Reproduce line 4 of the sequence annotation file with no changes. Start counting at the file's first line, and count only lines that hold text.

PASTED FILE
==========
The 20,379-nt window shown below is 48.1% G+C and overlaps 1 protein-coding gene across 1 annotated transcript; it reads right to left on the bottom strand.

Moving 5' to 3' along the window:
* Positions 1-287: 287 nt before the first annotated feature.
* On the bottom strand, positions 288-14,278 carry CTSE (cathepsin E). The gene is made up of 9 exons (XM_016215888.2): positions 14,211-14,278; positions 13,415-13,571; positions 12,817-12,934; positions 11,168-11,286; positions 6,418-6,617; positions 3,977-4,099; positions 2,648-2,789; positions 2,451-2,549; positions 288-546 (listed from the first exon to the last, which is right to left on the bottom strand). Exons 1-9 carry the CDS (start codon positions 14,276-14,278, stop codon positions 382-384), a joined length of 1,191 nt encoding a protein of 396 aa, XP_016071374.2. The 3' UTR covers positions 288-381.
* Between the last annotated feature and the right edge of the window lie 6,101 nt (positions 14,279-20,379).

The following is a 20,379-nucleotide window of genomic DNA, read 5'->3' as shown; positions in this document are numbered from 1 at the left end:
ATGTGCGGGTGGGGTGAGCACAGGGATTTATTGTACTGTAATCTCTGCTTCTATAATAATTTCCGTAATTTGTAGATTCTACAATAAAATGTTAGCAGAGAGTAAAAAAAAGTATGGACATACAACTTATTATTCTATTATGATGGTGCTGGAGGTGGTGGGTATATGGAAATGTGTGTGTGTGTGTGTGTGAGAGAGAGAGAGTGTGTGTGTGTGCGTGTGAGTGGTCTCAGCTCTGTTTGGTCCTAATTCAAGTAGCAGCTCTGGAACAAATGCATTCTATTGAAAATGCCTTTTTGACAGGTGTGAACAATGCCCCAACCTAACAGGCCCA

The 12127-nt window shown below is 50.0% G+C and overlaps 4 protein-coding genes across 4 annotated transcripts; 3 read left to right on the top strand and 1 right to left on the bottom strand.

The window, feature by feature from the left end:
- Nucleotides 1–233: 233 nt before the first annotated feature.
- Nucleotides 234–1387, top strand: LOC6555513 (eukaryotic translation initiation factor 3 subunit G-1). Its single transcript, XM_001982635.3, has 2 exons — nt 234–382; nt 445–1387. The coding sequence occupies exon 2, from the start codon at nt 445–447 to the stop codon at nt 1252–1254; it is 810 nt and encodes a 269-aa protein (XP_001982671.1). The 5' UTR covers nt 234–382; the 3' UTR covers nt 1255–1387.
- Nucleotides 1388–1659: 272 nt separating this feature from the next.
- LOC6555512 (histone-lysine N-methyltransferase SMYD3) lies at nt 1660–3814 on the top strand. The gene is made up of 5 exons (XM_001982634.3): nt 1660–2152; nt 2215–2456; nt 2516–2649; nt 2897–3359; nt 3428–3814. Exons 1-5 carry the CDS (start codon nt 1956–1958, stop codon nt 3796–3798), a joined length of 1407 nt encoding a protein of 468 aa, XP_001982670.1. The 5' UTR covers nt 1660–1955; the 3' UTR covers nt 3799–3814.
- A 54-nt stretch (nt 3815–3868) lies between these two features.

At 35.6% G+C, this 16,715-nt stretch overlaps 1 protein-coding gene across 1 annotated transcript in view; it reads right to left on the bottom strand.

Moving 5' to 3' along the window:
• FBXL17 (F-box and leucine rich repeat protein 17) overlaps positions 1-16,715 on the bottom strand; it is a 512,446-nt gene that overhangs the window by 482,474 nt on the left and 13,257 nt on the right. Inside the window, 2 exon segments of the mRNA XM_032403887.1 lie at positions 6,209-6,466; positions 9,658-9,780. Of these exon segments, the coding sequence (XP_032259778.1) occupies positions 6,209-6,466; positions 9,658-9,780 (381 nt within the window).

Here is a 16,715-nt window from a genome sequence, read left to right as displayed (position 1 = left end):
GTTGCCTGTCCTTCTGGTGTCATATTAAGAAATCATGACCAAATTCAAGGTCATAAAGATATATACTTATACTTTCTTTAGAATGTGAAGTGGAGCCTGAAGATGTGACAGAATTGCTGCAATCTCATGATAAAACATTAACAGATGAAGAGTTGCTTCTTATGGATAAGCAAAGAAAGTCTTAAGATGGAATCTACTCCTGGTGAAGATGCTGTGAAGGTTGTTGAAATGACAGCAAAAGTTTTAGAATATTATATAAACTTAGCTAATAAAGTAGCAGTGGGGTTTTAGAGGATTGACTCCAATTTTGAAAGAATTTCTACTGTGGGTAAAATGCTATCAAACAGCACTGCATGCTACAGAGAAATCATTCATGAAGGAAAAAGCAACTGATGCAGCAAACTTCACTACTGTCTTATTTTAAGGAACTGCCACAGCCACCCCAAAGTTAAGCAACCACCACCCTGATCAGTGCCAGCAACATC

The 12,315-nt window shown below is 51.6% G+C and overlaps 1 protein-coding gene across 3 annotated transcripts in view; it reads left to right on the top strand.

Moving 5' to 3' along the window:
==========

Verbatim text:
* On the bottom strand, positions 288-14,278 carry CTSE (cathepsin E). The gene is made up of 9 exons (XM_016215888.2): positions 14,211-14,278; positions 13,415-13,571; positions 12,817-12,934; positions 11,168-11,286; positions 6,418-6,617; positions 3,977-4,099; positions 2,648-2,789; positions 2,451-2,549; positions 288-546 (listed from the first exon to the last, which is right to left on the bottom strand). Exons 1-9 carry the CDS (start codon positions 14,276-14,278, stop codon positions 382-384), a joined length of 1,191 nt encoding a protein of 396 aa, XP_016071374.2. The 3' UTR covers positions 288-381.